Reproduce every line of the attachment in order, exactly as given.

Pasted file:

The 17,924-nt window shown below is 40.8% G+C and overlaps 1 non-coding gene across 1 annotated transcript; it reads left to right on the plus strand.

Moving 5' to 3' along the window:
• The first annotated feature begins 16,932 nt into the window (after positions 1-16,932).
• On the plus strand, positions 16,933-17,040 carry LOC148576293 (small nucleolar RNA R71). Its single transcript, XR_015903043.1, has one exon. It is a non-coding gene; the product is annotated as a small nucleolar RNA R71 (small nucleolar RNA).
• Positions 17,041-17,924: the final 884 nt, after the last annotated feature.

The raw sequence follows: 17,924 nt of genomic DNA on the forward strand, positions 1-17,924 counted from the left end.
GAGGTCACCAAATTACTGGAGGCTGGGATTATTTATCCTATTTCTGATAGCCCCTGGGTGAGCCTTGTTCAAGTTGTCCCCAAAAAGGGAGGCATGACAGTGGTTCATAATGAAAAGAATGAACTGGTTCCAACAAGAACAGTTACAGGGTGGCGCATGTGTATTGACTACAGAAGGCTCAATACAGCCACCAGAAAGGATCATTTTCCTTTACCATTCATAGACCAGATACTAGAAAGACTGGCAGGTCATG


The 17,924-nt window shown below is 40.8% G+C and overlaps 1 non-coding gene across 1 annotated transcript; it reads left to right on the plus strand.

Moving 5' to 3' along the window:
• The first annotated feature begins 16,932 nt into the window (after positions 1-16,932).
• On the plus strand, positions 16,933-17,040 carry LOC148576293 (small nucleolar RNA R71). Its single transcript, XR_015903043.1, has one exon. It is a non-coding gene; the product is annotated as a small nucleolar RNA R71 (small nucleolar RNA).
• Positions 17,041-17,924: the final 884 nt, after the last annotated feature.

The raw sequence follows: 17,924 nt of genomic DNA on the forward strand, positions 1-17,924 counted from the left end.
GAGGTCACCAAATTACTGGAGGCTGGGATTATTTATCCTATTTCTGATAGCCCCTGGGTGAGCCTTGTTCAAGTTGTCCCCAAAAAGGGAGGCATGACAGTGGTTCATAATGAAAAGAATGAACTGGTTCCAACAAGAACAGTTACAGGGTGGCGCATGTGTATTGACTACAGAAGGCTCAATACAGCCACCAGAAAGGATCATTTTCCTTTACCATTCATAGACCAGATACTAGAAAGACTGGCAGGTCATG